A Brief Guide On How To Use A Jigger
, by Randy Woodward
, by Randy Woodward
We know the jigger is a very important measuring device behind the bar. To make consistently delicious cocktails, the keyword is consistency. You achieve this by keeping a time-tested and approved recipe and using the measurements every time.
However, using the jigger can be a bit messy and hard for first-time users. This article outlines some musts and must-not when using a jigger. Practice until you perfect it. You might want to add flair to your jigger skills but don’t go there yet until you’re adept with the basic jigger skills.
Precision jiggers like a Japanese style jigger or the classic double jigger are the trickiest to use since you need to fill it up to the meniscus. If you are not too careful here, chances are you’ll tip off the jigger too early, losing some precious milliliters of your ingredients. Jiggers come in different sizes, use one that is convenient.
Increment markers on the jigger do not make it any better, either, especially if you are using a metal jigger that you cannot see from outside. Reading from the top can be tricky too. So, practice is everything in measuring using a jigger.
If you are using a single standard jigger for all your ingredients, measuring honey first before your liquors can mean less liquor than you think you had since some of the honey may be left on the jigger. Your best choice is to measure the thinnest ingredients first - liquors, light syrup, puree, honey or heavy syrup - in that order.
If the heavier ingredients need to be poured first, like the puree or heavy syrup before the liquors, rinsing it out can prepare the jigger for the next ingredient.
Holding the standard jigger between your index finger and the thumb may be the easiest but certainly is not the most efficient. You will either flip the jigger over or hold your jigger in an awkward position. This is especially difficult if you are using a bell jigger.
The best trick is to hold the jigger between the index and the middle fingers or between the middle and the ring fingers. This way, you can measure and pour better with just a flip of the hand. Practice using the different kinds of double jiggers, except for the handled one.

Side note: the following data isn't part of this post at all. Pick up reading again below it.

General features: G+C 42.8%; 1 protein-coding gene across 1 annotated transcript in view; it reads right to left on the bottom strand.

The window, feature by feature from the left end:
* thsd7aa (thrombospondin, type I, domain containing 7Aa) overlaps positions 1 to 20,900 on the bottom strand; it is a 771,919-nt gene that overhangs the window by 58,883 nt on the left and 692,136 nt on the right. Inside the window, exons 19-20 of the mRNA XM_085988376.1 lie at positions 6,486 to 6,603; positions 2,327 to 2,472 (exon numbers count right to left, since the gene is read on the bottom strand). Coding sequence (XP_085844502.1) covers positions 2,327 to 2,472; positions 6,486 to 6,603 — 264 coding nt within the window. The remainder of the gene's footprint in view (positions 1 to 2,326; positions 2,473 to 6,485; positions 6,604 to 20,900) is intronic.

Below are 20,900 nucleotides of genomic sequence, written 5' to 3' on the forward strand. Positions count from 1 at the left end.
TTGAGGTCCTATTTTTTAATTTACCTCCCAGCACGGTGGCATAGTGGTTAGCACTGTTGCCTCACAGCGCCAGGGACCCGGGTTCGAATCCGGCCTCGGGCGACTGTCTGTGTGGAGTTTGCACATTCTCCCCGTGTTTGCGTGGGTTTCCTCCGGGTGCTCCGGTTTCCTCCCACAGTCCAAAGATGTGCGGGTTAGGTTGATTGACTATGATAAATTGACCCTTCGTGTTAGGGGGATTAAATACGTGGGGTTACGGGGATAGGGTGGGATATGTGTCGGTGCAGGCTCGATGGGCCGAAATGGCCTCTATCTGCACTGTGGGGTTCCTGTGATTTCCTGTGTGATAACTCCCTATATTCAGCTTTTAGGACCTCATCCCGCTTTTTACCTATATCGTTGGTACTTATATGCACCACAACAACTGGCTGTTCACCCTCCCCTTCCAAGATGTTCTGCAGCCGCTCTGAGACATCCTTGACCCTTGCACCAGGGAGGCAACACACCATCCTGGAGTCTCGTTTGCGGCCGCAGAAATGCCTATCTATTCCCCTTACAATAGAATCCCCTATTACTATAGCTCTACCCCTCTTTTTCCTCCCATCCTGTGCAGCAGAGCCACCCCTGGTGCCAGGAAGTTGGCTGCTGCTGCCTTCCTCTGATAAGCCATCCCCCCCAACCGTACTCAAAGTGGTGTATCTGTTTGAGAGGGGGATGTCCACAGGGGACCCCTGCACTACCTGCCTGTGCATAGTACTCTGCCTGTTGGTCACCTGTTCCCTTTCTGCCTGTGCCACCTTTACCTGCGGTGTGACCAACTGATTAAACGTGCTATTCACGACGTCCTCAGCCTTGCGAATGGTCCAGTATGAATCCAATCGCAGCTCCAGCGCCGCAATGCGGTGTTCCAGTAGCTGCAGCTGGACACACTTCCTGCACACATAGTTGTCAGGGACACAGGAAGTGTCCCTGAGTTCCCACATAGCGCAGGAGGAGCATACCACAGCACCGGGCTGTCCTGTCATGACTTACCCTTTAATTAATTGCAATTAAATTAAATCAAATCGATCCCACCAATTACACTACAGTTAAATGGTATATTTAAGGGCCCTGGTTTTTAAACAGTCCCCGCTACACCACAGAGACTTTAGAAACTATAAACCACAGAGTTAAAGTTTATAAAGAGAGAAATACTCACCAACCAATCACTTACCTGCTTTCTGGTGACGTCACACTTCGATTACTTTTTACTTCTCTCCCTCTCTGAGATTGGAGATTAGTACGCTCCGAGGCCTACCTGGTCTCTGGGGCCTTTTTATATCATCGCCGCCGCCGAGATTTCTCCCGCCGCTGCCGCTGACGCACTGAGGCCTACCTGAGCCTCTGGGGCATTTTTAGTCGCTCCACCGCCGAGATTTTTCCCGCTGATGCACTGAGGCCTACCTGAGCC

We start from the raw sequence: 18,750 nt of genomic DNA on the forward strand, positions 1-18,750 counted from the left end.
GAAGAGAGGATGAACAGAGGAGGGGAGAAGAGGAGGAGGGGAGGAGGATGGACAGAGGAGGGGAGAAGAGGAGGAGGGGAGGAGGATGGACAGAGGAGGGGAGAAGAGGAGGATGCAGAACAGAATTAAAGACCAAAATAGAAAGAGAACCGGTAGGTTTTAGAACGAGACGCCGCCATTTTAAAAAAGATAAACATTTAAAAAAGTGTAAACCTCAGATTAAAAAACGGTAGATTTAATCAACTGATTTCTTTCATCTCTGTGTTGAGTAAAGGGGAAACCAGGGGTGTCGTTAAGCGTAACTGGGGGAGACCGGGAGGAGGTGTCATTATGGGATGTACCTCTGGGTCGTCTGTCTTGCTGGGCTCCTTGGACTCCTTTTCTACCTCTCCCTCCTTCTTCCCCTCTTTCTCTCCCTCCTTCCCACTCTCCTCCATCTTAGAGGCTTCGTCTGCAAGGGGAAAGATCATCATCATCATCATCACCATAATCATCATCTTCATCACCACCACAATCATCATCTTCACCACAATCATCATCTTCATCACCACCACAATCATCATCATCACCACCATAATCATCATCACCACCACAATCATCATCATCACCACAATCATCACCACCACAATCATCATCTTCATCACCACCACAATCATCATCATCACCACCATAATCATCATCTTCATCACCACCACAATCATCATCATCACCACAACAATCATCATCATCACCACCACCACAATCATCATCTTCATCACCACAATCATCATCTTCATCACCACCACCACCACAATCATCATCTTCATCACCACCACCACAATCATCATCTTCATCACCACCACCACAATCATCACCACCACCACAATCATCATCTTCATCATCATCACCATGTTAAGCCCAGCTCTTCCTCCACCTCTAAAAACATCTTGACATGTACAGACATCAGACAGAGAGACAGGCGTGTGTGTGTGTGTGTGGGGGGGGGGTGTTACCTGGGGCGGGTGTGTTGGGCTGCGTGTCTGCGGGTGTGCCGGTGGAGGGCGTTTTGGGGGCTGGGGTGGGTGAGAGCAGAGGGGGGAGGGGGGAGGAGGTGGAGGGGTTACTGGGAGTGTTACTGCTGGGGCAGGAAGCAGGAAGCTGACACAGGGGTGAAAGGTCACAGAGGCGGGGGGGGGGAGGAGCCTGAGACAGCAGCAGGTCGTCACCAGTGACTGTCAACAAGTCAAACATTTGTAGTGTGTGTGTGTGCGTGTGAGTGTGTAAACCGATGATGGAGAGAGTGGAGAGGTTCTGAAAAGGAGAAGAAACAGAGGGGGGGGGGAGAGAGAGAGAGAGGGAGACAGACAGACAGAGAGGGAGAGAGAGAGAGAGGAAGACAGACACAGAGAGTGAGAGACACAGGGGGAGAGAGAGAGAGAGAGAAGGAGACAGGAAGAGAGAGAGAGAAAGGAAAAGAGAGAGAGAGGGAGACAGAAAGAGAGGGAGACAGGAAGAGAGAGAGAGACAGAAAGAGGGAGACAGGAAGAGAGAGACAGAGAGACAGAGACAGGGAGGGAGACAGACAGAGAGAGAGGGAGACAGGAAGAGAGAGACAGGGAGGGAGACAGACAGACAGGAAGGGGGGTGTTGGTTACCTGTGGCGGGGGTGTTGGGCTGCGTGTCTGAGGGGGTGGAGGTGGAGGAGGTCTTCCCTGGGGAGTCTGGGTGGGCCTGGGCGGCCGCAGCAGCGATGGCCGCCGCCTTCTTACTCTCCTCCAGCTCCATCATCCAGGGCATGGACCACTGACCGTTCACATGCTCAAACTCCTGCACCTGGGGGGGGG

If you’re new at bartending, you might have the tendency to showcase your flair skills when mixing a drink. While it may be entertaining, it’s not always appreciated especially if your customer just wants to sit back and enjoy his drink alone. Pro tip: Throw in a flair once in a while but limit it to a single one in a drink. Experts would rather have a bartender who engages them than a show-off.
When you decide to add flair, use the jigger and other tools you practice with so you get a good feel of it all the time. Usually, it is not just the jigger you use in a particular flair skill. It also involves other tools the most popular of which are the cocktail tin and a bottle with pourer.
Practice during your free time, never when you’re on the clock unless you want to get fired.
Here are a few bar jigger flairs you can try:
Toss your jigger in your dominant hand, catch it with the same hand then stick it between your fingers in the measuring hand.
The trick is to hold the jigger between the thumb and the four fingers then using the last three fingers to push the jigger forward, roll it over the thumb and catch it with the thumb and other fingers.
The regular method is to roll the jigger on your thumb towards you then catch the jigger to get ready for measuring. You can add more
Hold the jigger between the index and middle finger. Using the index finger, pull the jigger towards you so you can catch it with your index finger and thumb.
Having the right tools is a must but being able to use them properly is even better. Get the most out of your tools by serving the best cocktails and keeping unnecessary waste to a minimum. Should you need to explore jigger types, feel free to check out this article.